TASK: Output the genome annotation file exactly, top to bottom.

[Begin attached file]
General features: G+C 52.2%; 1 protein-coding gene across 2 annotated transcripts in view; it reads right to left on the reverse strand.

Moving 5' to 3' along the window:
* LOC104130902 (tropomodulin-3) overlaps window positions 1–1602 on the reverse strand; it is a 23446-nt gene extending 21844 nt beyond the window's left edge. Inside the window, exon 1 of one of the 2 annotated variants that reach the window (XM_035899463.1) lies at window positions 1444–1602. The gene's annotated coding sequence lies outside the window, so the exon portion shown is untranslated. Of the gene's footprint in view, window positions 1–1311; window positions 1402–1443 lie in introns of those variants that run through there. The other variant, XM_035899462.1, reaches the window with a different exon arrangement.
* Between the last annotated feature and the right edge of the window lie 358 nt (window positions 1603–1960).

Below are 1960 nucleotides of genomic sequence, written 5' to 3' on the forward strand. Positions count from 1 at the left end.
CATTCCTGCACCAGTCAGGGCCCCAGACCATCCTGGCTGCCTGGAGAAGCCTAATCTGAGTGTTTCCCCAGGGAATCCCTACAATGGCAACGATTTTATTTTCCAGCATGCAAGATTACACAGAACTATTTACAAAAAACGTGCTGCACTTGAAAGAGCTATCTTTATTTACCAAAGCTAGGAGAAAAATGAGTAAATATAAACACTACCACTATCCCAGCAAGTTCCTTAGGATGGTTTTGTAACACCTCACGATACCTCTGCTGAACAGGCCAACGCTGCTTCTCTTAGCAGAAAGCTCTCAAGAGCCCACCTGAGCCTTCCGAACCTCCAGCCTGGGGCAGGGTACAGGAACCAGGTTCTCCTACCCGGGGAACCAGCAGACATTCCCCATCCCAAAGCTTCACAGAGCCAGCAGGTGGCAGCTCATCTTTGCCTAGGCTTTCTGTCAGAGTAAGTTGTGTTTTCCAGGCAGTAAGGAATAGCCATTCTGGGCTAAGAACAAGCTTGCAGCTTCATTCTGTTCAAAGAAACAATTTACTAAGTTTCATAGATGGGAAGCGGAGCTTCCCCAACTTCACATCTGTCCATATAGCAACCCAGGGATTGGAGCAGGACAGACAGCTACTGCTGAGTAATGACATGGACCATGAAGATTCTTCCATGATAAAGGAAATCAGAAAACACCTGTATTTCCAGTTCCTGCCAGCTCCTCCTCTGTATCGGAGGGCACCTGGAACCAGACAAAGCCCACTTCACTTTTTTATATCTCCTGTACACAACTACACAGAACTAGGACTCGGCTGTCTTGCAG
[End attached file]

General features: G+C 52.2%; 1 protein-coding gene across 2 annotated transcripts in view; it reads right to left on the reverse strand.

Moving 5' to 3' along the window:
* LOC104130902 (tropomodulin-3) overlaps window positions 1–1602 on the reverse strand; it is a 23446-nt gene extending 21844 nt beyond the window's left edge. Inside the window, exon 1 of one of the 2 annotated variants that reach the window (XM_035899463.1) lies at window positions 1444–1602. The gene's annotated coding sequence lies outside the window, so the exon portion shown is untranslated. Of the gene's footprint in view, window positions 1–1311; window positions 1402–1443 lie in introns of those variants that run through there. The other variant, XM_035899462.1, reaches the window with a different exon arrangement.
* Between the last annotated feature and the right edge of the window lie 358 nt (window positions 1603–1960).

Below are 1960 nucleotides of genomic sequence, written 5' to 3' on the forward strand. Positions count from 1 at the left end.
CATTCCTGCACCAGTCAGGGCCCCAGACCATCCTGGCTGCCTGGAGAAGCCTAATCTGAGTGTTTCCCCAGGGAATCCCTACAATGGCAACGATTTTATTTTCCAGCATGCAAGATTACACAGAACTATTTACAAAAAACGTGCTGCACTTGAAAGAGCTATCTTTATTTACCAAAGCTAGGAGAAAAATGAGTAAATATAAACACTACCACTATCCCAGCAAGTTCCTTAGGATGGTTTTGTAACACCTCACGATACCTCTGCTGAACAGGCCAACGCTGCTTCTCTTAGCAGAAAGCTCTCAAGAGCCCACCTGAGCCTTCCGAACCTCCAGCCTGGGGCAGGGTACAGGAACCAGGTTCTCCTACCCGGGGAACCAGCAGACATTCCCCATCCCAAAGCTTCACAGAGCCAGCAGGTGGCAGCTCATCTTTGCCTAGGCTTTCTGTCAGAGTAAGTTGTGTTTTCCAGGCAGTAAGGAATAGCCATTCTGGGCTAAGAACAAGCTTGCAGCTTCATTCTGTTCAAAGAAACAATTTACTAAGTTTCATAGATGGGAAGCGGAGCTTCCCCAACTTCACATCTGTCCATATAGCAACCCAGGGATTGGAGCAGGACAGACAGCTACTGCTGAGTAATGACATGGACCATGAAGATTCTTCCATGATAAAGGAAATCAGAAAACACCTGTATTTCCAGTTCCTGCCAGCTCCTCCTCTGTATCGGAGGGCACCTGGAACCAGACAAAGCCCACTTCACTTTTTTATATCTCCTGTACACAACTACACAGAACTAGGACTCGGCTGTCTTGCAG